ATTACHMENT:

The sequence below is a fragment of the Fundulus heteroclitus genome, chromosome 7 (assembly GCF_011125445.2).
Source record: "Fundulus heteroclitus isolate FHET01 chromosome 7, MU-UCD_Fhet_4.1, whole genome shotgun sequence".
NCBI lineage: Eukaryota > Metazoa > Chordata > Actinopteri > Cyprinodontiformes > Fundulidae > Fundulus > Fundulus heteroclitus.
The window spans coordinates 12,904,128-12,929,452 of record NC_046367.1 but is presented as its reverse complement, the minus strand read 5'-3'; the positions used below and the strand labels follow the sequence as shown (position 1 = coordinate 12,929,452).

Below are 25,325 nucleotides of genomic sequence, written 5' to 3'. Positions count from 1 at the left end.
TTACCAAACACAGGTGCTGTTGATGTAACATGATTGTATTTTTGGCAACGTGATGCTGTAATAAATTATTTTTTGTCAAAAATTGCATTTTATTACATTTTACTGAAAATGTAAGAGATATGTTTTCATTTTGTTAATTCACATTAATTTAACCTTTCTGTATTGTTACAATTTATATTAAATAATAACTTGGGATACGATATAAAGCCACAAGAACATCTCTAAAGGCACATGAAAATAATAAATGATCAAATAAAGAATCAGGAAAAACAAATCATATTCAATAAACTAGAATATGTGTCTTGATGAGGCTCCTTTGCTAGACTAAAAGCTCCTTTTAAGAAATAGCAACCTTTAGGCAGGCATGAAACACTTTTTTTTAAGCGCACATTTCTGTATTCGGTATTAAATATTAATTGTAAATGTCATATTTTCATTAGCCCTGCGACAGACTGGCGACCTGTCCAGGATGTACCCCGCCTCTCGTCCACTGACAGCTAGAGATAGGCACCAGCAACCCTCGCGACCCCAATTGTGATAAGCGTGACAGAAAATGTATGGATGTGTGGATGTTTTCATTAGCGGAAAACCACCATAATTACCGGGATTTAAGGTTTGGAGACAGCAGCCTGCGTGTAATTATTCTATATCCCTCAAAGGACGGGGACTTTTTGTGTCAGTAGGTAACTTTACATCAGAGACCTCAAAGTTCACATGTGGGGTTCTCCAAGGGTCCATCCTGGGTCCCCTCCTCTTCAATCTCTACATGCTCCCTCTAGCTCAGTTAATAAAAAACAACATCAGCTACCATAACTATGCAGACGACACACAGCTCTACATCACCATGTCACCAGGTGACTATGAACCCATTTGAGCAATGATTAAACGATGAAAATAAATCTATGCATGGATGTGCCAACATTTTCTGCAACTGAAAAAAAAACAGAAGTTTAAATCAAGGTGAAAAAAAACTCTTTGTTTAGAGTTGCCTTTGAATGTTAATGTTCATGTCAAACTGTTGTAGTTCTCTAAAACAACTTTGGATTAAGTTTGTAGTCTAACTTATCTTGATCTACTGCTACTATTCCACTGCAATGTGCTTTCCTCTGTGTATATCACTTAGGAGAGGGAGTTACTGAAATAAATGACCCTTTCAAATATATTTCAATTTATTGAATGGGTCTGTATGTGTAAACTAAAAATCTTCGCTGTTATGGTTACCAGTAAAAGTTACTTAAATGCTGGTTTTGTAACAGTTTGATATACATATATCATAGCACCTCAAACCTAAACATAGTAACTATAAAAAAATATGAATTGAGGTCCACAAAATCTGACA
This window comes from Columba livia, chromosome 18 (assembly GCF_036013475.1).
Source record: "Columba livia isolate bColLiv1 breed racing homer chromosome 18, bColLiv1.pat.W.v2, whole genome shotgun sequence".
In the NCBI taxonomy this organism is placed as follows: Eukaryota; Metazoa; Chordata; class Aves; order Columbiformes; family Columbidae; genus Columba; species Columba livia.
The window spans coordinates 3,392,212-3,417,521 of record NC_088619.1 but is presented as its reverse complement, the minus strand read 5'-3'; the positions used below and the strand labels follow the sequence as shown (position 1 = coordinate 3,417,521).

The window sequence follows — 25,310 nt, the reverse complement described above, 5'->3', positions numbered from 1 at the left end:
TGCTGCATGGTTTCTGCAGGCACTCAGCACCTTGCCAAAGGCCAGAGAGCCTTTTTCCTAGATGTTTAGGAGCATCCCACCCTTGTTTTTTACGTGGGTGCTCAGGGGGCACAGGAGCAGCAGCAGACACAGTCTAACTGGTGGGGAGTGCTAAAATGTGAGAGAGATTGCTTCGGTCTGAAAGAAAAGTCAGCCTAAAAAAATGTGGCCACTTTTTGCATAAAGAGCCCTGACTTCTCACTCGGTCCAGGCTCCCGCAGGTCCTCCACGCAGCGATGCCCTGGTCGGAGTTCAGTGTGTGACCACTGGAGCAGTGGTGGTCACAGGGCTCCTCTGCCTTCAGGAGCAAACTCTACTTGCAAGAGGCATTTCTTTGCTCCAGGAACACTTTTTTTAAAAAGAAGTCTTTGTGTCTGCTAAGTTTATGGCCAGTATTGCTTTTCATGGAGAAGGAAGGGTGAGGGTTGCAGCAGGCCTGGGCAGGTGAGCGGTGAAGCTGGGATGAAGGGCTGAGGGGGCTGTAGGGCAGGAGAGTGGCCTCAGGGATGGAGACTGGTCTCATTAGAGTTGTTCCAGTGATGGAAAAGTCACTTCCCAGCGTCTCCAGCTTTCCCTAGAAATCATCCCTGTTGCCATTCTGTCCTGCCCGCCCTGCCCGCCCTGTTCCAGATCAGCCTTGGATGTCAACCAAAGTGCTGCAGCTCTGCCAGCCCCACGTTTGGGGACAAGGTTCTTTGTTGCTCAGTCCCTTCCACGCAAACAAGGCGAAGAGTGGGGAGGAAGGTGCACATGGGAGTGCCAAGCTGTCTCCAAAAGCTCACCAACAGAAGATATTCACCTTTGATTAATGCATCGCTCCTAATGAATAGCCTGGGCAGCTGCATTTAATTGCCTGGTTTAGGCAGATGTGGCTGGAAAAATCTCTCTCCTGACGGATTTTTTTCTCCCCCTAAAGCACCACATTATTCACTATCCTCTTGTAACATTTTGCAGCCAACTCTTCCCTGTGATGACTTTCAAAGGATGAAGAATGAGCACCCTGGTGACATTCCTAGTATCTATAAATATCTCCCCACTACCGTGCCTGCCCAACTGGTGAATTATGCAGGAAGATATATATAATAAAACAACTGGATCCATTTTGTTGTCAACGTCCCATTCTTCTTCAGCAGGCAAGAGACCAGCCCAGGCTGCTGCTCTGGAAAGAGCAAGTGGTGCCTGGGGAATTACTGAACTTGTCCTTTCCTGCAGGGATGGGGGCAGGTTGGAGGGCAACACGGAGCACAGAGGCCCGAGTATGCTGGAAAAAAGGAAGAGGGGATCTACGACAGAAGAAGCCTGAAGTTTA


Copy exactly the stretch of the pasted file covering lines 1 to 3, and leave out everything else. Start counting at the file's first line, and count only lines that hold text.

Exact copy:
The sequence below is a fragment of the Fundulus heteroclitus genome, chromosome 7 (assembly GCF_011125445.2).
Source record: "Fundulus heteroclitus isolate FHET01 chromosome 7, MU-UCD_Fhet_4.1, whole genome shotgun sequence".
NCBI lineage: Eukaryota > Metazoa > Chordata > Actinopteri > Cyprinodontiformes > Fundulidae > Fundulus > Fundulus heteroclitus.